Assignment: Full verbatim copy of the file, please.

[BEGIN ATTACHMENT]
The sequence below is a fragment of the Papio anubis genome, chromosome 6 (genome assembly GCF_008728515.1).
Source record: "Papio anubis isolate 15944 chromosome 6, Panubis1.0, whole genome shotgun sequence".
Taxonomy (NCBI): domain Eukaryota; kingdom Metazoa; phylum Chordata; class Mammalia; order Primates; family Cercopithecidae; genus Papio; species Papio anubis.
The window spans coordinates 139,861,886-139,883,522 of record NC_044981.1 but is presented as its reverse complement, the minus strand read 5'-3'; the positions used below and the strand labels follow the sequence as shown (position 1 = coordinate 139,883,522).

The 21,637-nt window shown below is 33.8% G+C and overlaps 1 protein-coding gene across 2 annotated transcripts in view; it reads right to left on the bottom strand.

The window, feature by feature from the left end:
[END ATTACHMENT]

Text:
The sequence below is a fragment of the Papio anubis genome, chromosome 6 (genome assembly GCF_008728515.1).
Source record: "Papio anubis isolate 15944 chromosome 6, Panubis1.0, whole genome shotgun sequence".
Taxonomy (NCBI): domain Eukaryota; kingdom Metazoa; phylum Chordata; class Mammalia; order Primates; family Cercopithecidae; genus Papio; species Papio anubis.
The window spans coordinates 139,861,886-139,883,522 of record NC_044981.1 but is presented as its reverse complement, the minus strand read 5'-3'; the positions used below and the strand labels follow the sequence as shown (position 1 = coordinate 139,883,522).

The 21,637-nt window shown below is 33.8% G+C and overlaps 1 protein-coding gene across 2 annotated transcripts in view; it reads right to left on the bottom strand.

The window, feature by feature from the left end: